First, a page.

Music sparks the emotions and can be either uplifting or soothing – depending upon what you listen to. But can it ease depression too? There’s some evidence to suggest that “anti depressive music” has some of the same benefits as conventional therapy for depression. What are the benefits of anti depressive music – and is there any science behind using music to treat the symptoms of depression?
Does It Really Help Depression?
The Cochrane database, a respected, evidence-based medicine site that analyzes the results of clinical trials, looked at five different randomized, controlled studies designed to determine how music therapy affects depression - and how it compares to other forms of treatment for depression.
Based on their analysis, they couldn’t definitively say that music relieves depression since so little research is available, but they did conclude that people who listened to music improved their mood and overall outlook, at least based on these five studies.
Even more surprising was four out of five of these studies suggested that music was more effective than traditional therapies for depression – and a lot less expensive too.
Benefits Over Traditional Treatments for Depression
Listening to anti-depressive music to ease the symptoms of depression could have some advantages over drug therapy - particularly conventional anti-depressants. Prescription anti-depressants have side effects, and some studies show they increase the risk of stroke and heart attack. If anything, listening to music is heart-healthy, because it reduces stress and lowers blood pressure levels. Anti-depressive music is also an inexpensive form of therapy since almost anyone can afford a radio or CD player.
Listening to anti-depressive music could be an especially good form of therapy for teenage depression since teens are more likely to embrace the idea of listening to music as an alternative to seeing a therapist or taking medications - and are likely to be compliant with this type of treatment.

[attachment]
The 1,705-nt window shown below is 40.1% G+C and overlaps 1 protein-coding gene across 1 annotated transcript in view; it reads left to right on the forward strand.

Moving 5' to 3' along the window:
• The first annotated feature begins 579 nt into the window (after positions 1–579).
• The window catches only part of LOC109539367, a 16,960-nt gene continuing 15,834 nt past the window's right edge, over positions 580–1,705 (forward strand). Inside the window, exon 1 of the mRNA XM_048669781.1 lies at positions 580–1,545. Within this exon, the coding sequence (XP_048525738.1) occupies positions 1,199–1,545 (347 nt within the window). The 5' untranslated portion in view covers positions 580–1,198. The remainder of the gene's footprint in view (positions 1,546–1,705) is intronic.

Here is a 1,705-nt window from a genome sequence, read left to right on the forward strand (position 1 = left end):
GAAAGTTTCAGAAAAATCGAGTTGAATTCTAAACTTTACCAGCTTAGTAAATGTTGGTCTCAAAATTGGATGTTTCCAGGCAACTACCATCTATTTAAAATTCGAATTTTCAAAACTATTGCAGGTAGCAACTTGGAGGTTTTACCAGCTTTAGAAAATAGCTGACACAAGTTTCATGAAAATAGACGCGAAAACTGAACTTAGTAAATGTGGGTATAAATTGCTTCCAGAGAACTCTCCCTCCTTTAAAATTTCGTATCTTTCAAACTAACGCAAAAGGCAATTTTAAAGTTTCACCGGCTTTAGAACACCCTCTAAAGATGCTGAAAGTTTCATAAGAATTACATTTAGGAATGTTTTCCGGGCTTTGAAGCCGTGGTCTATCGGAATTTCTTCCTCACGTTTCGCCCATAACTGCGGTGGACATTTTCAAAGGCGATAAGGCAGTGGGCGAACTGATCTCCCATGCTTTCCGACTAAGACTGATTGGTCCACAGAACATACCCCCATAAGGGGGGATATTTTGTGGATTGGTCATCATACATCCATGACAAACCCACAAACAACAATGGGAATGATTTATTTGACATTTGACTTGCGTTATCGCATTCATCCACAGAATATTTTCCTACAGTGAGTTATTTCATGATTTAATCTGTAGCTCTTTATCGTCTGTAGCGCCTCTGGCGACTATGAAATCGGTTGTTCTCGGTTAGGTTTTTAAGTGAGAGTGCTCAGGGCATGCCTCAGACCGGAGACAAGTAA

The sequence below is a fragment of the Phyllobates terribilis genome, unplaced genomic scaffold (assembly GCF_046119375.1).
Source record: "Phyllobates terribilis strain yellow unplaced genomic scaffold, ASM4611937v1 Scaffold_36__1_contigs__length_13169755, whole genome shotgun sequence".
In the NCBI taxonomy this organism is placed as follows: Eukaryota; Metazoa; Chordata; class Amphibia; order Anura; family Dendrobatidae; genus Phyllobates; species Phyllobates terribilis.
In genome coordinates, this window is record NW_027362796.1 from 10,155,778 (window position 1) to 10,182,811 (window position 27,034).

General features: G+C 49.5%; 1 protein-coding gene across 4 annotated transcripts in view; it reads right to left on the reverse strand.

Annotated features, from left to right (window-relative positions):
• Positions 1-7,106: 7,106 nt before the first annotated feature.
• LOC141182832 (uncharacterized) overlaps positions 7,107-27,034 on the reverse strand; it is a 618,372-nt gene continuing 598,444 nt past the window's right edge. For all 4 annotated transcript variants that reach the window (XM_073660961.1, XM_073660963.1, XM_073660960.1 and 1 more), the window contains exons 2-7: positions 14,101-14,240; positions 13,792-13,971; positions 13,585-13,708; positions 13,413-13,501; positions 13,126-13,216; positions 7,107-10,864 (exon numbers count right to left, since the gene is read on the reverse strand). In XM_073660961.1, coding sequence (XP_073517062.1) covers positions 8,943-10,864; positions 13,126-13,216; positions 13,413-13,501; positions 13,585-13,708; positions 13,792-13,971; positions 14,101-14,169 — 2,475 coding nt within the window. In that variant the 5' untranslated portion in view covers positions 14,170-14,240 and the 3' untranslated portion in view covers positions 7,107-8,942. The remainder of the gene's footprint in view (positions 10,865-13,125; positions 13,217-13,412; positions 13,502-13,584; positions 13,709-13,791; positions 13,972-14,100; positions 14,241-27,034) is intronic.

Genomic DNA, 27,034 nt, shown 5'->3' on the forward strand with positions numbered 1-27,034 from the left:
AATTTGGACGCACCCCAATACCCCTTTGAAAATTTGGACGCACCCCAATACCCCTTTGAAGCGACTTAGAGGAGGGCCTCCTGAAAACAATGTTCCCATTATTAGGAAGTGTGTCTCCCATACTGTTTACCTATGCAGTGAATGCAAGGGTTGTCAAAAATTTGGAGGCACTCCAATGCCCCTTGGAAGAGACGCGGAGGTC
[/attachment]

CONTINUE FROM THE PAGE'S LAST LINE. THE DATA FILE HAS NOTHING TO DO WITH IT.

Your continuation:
Which Type of Music is Best to Relieve Depression?
Obviously, it’s important for a depressed person listen to music they enjoy. Even though some types of classical music are soothing, relaxing, or uplifting, it won’t be very effective if the person listening to it hates classical music. A person who suffers from depression and feels tense and nervous much of the time may benefit most from relaxing new-age music, while a person with depression-related fatigue and lethargy may feel better listening to fast-paced, uplifting tunes.
There are other ways that music may have anti-depressive effects. Some depressed people have problems expressing their true feelings but can articulate themselves through music. Playing an instrument or even writing their thoughts down in the form of song lyrics may be therapeutic as can dancing to fast-paced tunes.
The Bottom Line?
There haven’t been a lot of studies looking at the role of anti-depressive music for treating depression, but the small number of studies that are available show benefits. Of course, it’s important for anyone who’s depressed to seek medical attention since more severe forms of depression may require medication or counseling – but music could be therapeutic for some people with mild depressive symptoms.
The Cochrane Collaboration. “Music therapy for depression”
Web Md. “Antidepressants May Raise Stroke Risk”